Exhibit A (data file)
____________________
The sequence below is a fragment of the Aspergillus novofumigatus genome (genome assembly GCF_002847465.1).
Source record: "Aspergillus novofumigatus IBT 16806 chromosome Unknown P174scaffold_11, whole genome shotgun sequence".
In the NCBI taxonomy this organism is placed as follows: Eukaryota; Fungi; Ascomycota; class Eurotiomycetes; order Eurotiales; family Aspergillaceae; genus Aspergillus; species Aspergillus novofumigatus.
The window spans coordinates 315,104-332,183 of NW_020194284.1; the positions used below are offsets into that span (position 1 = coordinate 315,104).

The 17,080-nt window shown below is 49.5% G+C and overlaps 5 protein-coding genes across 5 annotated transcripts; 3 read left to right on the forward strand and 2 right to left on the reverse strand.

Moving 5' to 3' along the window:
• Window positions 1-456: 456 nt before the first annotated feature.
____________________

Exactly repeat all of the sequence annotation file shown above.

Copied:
The sequence below is a fragment of the Aspergillus novofumigatus genome (genome assembly GCF_002847465.1).
Source record: "Aspergillus novofumigatus IBT 16806 chromosome Unknown P174scaffold_11, whole genome shotgun sequence".
In the NCBI taxonomy this organism is placed as follows: Eukaryota; Fungi; Ascomycota; class Eurotiomycetes; order Eurotiales; family Aspergillaceae; genus Aspergillus; species Aspergillus novofumigatus.
The window spans coordinates 315,104-332,183 of NW_020194284.1; the positions used below are offsets into that span (position 1 = coordinate 315,104).

The 17,080-nt window shown below is 49.5% G+C and overlaps 5 protein-coding genes across 5 annotated transcripts; 3 read left to right on the forward strand and 2 right to left on the reverse strand.

Moving 5' to 3' along the window:
• Window positions 1-456: 456 nt before the first annotated feature.